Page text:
Learning to give, not just receive

by Human Capital25 Jan 2012

Volunteering conjures up images of businessmen and women swapping their suits for overalls to plant trees and serve soup, but there is another option which has emerged over the past two years and is set to gain even further traction in 2012. Why not volunteer industry knowledge and well-honed skill sets? Skilled volunteering enables employees to put their best business assets to good use, enriching the not-for-profit sector with their own expertise.

Over the last few years CSR initiatives have flourished. Organisations are becoming increasingly involved in innovative and sustainable volunteering programs, from grand scale corporate partnerships to individual collaborations between employees and the social welfare campaigns with which they feel a strong connection. At last count 5.2 million people (34% of the Australian population) participated in voluntary work, contributing 713 million hours to the community, and skilled volunteering is gaining momentum.[1]

For the National Australia Bank, ‘momentum’ is right. Working with community groups across Australia, NAB’s volunteer program has grown 100% over the last three years with 15,839 volunteers taking part in 2010-11.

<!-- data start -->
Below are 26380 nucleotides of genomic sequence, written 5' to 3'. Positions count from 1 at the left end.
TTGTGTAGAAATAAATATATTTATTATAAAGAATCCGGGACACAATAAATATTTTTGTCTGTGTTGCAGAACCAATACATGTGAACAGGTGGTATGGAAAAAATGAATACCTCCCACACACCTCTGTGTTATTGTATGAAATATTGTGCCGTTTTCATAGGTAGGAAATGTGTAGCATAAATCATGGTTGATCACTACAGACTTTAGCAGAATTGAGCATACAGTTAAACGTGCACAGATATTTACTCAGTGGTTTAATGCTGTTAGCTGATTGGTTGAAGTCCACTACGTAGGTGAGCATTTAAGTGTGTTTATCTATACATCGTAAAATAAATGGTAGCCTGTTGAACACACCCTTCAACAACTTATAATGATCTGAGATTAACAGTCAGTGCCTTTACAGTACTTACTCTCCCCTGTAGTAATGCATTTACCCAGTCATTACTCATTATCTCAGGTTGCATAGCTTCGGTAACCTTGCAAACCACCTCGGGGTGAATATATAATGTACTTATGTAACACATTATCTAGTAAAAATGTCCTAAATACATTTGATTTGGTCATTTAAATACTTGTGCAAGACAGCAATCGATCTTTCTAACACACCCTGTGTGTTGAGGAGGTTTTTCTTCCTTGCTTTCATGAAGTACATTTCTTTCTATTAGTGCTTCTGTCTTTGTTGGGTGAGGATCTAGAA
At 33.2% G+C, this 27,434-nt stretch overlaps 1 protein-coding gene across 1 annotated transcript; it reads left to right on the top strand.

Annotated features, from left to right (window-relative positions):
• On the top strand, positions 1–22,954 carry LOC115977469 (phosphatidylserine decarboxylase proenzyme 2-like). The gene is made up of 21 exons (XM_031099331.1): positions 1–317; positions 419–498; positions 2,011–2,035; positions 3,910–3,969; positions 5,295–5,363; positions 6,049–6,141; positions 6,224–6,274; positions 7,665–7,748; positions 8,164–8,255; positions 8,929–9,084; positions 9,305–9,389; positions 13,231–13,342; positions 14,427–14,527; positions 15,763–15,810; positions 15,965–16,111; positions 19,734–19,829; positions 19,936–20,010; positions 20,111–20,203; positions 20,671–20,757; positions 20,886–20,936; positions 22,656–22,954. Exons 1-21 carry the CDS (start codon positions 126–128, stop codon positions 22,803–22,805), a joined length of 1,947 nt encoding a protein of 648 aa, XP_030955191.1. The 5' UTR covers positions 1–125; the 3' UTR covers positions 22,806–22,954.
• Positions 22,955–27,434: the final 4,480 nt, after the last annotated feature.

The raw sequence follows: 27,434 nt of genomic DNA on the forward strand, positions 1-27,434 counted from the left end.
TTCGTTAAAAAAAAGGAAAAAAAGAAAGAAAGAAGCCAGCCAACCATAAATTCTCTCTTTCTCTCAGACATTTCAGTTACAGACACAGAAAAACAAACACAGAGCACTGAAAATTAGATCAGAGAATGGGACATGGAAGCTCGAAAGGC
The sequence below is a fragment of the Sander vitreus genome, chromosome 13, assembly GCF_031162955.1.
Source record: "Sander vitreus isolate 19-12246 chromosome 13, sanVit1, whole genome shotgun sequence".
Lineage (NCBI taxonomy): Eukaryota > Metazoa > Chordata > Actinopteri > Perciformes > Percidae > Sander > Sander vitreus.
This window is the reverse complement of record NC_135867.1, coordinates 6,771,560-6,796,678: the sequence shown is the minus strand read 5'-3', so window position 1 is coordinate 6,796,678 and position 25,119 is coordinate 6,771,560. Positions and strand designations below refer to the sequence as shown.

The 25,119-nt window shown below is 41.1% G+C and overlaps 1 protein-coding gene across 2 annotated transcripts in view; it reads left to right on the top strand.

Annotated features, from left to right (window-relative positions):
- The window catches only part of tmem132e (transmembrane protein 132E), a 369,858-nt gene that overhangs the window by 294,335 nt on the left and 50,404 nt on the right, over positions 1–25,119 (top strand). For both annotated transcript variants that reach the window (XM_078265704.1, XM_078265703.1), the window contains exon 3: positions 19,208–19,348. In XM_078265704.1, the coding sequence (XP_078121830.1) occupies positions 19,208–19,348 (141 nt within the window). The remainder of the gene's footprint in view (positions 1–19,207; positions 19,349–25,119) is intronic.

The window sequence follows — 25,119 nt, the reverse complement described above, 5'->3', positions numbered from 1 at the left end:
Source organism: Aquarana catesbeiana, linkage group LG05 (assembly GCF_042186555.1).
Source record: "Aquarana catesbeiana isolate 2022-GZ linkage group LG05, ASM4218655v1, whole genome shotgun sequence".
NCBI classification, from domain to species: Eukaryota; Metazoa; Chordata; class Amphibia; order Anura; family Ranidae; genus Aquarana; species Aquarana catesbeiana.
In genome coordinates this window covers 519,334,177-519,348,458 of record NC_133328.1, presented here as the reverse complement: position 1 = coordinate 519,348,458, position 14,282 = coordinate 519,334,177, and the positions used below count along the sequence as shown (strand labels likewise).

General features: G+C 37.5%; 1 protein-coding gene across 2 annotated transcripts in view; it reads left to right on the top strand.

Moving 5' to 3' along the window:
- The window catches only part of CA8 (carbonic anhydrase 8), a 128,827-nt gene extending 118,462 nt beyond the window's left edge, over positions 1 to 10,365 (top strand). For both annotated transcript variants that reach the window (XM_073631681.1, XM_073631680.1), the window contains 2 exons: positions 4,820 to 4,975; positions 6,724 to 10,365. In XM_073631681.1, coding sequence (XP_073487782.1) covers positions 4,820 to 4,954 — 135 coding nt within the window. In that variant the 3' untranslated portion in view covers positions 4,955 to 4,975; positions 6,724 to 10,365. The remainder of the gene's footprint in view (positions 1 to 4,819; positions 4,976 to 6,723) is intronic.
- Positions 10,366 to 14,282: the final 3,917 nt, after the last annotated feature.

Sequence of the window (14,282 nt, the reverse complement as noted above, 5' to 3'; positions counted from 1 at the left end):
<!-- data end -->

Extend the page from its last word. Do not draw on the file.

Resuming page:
Natalie Howard, NAB’s manager of corporate volunteering, community & corporate responsibility, credits the program’s success to the ingenuity of employees and an economic climate bruised by the lingering effects of the GFC, which has made volunteers all the more willing to bring lasting change to communities in need. “If volunteering was ever going to get up now’s the time,” Howard says. “We can create an environment that allows our employees to go and do great work in the communities.”

Benefits to communities

While NAB offers employees more traditional forms of volunteering like planting trees, and working in soup kitchens, the skilled volunteer pool is growing.

“Serving a meal is fairly transactional, whereas with skill-based volunteering you get to know the organisation, you get to know the people and you become part of that organisation. The more that volunteers engage in their communities the happier they are. We have people developing business plans for NGOs, writing policies and streamlining systems.”

Traditional volunteering might see staff taking a couple of days out of the office to work hands-on with an NGO, but skilled volunteering is often a long-term commitment. The prospect of working with a community group has not deterred staff, with15% of NAB volunteers choosing skilled volunteering posts. 

The merit of the program is undeniable; NAB estimates the value to community groups is just over $6m.


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